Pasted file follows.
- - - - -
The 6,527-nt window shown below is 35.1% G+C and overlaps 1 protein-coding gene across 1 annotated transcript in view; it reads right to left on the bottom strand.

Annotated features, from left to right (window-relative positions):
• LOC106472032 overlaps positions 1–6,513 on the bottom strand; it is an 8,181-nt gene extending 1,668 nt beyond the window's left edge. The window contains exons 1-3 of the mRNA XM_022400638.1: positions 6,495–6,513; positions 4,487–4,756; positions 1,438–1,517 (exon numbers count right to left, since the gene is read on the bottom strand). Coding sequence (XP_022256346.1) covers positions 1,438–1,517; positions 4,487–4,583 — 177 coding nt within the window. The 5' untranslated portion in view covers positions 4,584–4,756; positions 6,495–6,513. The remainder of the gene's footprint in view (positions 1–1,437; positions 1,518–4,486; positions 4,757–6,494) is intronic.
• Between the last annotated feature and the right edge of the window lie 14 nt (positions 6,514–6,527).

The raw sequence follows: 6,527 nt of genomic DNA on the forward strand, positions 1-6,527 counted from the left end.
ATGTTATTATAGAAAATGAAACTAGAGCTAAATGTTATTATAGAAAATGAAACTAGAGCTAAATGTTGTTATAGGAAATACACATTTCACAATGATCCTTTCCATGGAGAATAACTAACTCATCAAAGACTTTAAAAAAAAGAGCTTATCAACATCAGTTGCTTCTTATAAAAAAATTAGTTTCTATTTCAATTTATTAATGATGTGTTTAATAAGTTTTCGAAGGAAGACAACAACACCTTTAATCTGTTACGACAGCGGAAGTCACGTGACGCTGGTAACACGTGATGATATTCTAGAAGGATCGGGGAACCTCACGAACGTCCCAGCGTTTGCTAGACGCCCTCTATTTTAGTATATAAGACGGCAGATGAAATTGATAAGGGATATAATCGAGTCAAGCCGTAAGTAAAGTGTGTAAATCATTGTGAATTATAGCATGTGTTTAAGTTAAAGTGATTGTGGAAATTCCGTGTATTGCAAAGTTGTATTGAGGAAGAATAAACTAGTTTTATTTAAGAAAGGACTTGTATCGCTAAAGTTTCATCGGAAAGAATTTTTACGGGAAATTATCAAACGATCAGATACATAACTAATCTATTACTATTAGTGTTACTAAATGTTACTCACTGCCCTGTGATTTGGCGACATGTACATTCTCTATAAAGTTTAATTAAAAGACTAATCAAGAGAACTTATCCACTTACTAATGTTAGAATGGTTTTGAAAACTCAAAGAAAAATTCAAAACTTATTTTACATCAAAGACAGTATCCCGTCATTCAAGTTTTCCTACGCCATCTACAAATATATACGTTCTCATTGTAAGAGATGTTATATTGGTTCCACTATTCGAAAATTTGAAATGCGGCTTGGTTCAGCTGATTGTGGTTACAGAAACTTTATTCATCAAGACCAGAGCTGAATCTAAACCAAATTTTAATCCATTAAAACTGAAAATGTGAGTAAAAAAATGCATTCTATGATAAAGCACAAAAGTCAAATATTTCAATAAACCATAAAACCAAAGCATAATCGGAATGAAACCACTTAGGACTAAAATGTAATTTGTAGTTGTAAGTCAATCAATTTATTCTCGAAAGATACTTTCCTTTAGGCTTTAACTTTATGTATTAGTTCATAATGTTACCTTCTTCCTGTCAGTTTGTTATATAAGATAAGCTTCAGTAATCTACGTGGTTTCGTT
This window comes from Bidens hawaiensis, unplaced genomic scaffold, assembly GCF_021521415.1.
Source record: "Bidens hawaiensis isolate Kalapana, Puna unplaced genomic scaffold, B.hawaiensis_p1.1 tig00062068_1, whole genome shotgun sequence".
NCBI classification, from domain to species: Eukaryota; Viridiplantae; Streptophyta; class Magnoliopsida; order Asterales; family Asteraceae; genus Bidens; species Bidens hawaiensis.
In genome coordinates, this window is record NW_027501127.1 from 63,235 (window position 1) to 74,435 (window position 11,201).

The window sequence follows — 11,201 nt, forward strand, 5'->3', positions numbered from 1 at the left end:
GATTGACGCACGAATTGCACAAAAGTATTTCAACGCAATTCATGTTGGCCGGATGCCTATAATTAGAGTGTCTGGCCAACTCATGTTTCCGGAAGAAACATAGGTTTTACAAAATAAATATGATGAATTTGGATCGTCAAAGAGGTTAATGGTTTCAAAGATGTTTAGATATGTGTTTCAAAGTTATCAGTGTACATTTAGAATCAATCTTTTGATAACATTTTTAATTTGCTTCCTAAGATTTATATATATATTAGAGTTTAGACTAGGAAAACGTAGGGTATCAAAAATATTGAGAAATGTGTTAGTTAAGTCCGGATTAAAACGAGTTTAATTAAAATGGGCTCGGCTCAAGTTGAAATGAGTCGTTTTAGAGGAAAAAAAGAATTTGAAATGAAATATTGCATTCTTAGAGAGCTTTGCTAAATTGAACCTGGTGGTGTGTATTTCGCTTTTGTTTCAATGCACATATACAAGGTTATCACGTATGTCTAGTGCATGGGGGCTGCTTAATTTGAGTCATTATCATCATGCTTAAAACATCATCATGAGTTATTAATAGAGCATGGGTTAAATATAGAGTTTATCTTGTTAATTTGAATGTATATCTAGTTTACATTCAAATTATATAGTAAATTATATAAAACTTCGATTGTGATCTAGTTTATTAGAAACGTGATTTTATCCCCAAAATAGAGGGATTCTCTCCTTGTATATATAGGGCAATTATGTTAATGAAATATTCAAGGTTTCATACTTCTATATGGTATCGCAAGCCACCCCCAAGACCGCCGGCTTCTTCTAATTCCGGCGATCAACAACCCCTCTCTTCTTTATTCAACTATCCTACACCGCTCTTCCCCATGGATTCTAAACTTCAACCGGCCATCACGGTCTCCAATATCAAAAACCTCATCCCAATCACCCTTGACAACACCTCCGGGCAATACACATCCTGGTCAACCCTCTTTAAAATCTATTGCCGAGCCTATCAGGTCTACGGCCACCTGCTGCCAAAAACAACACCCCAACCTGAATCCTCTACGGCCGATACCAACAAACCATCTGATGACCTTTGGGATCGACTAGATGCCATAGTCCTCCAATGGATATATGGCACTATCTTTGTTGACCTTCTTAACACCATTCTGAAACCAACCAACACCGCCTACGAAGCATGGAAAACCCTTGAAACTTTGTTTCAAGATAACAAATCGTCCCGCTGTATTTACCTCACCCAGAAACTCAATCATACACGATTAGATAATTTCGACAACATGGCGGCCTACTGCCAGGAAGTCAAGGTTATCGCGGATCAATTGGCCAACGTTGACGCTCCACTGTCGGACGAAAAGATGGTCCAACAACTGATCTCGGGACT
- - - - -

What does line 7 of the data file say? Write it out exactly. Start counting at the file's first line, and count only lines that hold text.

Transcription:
This window comes from Bidens hawaiensis, unplaced genomic scaffold, assembly GCF_021521415.1.